Earth Imaging Journal: Remote Sensing, Satellite Images, Satellite Imagery
Breaking News
OGC seeks public comment on Hierarchical Data Format Version 5 (HDF5) Core Standard
The Open Geospatial Consortium (OGC) seeks public comment on...
Major Telco Company Partners with Vricon to Accelerate 5G Rollouts Across the USA
McLean, VA - Vricon is pleased to announce that...
Inaugural Spatial Summit by XYO Network a Blow-Out Success, Drawing More than 700 Global Attendees to San Diego
SAN DIEGO - XYO Network, the technology bringing blockchain...
Aurora Flight Sciences Reveals Solar-Powered Autonomous Aircraft Odysseus
MANASSAS, Va.- Aurora continues its nearly 30-year legacy of...
Announcing the Programmable Tello EDU Drone, Now Available at Apple and DJI
SHENZHEN, China - Ryze Tech, creator of the Tello...

Brazil recently purchased 14 Israeli-made Heron drones for $350 million to help watch over the Brazilian Amazon, the world's largest remaining rainforest.

Brazil's environmental police are deploying unmanned aerial vehicles (UAVs), or drones, to monitor the country's vast forest for illegal logging, drug trafficking and other crimes. Named Arara (Parrot) and Tiriba (Little Parrot), the home-grown planes are taking flight to watch over the world's largest remaining rainforest, the Brazilian Amazon.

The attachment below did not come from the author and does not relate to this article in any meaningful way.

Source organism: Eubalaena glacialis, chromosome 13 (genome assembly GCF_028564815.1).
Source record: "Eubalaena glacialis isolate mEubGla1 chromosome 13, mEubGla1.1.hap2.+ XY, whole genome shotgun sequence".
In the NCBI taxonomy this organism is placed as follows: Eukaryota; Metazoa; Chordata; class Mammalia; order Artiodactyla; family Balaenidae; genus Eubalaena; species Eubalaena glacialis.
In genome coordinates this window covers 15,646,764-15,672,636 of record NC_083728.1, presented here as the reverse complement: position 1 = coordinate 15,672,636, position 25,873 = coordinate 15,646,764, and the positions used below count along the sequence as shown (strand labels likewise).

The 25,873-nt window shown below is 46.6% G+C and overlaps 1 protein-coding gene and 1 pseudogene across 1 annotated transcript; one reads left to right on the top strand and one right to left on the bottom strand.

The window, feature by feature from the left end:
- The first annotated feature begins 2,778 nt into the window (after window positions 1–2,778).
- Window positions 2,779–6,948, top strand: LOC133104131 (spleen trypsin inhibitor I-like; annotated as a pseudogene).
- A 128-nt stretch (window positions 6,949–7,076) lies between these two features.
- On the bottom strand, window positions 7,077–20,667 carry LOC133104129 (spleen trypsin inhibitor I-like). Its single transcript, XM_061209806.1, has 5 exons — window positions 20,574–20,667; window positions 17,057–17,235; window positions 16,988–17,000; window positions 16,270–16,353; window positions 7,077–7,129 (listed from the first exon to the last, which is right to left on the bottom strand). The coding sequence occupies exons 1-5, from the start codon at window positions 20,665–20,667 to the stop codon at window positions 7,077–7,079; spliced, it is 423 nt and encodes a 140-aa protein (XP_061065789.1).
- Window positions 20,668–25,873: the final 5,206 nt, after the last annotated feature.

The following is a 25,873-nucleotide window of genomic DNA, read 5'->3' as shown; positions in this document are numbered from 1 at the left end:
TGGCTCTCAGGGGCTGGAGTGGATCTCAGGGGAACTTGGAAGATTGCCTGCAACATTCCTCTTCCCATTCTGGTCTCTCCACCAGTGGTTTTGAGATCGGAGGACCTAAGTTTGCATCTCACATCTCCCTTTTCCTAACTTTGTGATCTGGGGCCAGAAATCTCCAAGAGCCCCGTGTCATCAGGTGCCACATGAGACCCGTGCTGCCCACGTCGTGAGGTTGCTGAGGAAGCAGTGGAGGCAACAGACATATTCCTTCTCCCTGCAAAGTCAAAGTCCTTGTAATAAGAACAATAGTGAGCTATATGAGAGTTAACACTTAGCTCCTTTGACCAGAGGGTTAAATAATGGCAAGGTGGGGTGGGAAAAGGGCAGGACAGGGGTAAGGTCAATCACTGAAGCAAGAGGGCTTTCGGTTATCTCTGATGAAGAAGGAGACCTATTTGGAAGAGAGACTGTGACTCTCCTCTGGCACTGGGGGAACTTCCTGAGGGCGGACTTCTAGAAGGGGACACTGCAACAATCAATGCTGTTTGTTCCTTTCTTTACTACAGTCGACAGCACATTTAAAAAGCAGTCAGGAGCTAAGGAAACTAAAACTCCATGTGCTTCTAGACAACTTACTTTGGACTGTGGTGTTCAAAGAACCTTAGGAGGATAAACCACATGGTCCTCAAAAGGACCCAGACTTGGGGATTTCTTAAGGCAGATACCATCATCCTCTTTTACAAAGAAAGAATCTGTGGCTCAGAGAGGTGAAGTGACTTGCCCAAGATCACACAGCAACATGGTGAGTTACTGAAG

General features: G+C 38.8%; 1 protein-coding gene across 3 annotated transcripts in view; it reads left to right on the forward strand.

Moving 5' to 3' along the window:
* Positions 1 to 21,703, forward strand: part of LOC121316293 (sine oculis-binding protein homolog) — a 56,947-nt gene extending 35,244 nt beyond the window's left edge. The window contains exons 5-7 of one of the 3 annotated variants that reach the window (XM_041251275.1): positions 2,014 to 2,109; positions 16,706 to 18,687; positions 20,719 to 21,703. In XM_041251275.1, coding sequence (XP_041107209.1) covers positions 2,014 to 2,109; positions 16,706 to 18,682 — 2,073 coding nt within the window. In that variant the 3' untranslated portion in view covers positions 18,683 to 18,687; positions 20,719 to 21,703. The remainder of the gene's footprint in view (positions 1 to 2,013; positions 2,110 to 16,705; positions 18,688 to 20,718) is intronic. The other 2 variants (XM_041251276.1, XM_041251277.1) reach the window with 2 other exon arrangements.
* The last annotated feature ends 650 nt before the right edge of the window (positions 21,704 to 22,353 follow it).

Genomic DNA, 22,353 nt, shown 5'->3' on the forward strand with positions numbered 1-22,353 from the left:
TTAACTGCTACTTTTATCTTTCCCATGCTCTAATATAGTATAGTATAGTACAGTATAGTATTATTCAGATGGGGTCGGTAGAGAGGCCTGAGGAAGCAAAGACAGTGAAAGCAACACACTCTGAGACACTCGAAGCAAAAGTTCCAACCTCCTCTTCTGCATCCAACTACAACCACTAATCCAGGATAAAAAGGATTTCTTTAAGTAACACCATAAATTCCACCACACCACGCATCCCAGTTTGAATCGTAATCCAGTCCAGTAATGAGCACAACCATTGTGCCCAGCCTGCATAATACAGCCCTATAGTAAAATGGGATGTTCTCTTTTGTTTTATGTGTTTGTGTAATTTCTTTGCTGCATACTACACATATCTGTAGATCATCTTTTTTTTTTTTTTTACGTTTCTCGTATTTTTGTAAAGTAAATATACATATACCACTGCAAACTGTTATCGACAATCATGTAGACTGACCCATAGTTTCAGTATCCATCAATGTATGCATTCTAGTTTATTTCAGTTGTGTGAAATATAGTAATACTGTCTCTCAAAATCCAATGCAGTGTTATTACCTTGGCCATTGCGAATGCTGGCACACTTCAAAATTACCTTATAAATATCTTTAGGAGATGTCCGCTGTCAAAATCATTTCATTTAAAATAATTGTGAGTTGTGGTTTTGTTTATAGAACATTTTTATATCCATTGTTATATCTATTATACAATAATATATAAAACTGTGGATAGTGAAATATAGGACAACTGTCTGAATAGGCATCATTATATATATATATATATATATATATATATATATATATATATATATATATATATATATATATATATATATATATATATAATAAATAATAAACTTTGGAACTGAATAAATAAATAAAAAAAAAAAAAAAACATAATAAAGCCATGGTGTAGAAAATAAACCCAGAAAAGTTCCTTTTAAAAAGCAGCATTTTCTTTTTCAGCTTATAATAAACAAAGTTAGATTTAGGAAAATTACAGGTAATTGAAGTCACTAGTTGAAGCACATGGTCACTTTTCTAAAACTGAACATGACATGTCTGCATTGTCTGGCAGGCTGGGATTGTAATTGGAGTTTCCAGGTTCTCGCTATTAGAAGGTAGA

The São Paulo Environmental Police will be the country's first agency to regularly employ (unarmed) UAVs to monitor remote areas for deforestation, illegal fishing and sand mining. The drones, built by AGX Technologia using technology developed at the University of São Paulo, can be deployed almost anywhere and stay aloft longer than their human-piloted counterparts. AGX's latest version, with a 10-foot wingspan, can be launched just by throwing it. Drones in Latin America are not new. Brazil's law enforcement agencies already use them to monitor drug trafficking and other crimes, and the county recently purchased 14 Israeli-made Heron drones for $350 million.

But the threats in the Brazilian Amazon, if different, are no less real. As much as 60,000 square miles of forest—an area larger than Greece—have been cleared between 2000 and 2006. Today, a combination of an economic crisis, lowering prices for deforestation-linked commodities such as cattle and soybeans, and one of the world's best satellite forest monitoring and response systems has dropped that figure to just 600 square miles in 2010, according to the Brazilian environment agency Ibama. Keeping it that way will require a watchful eye in the sky when prices, and pressure to clear the forest, rebound.

 

Source: Scientific American

Comments are closed.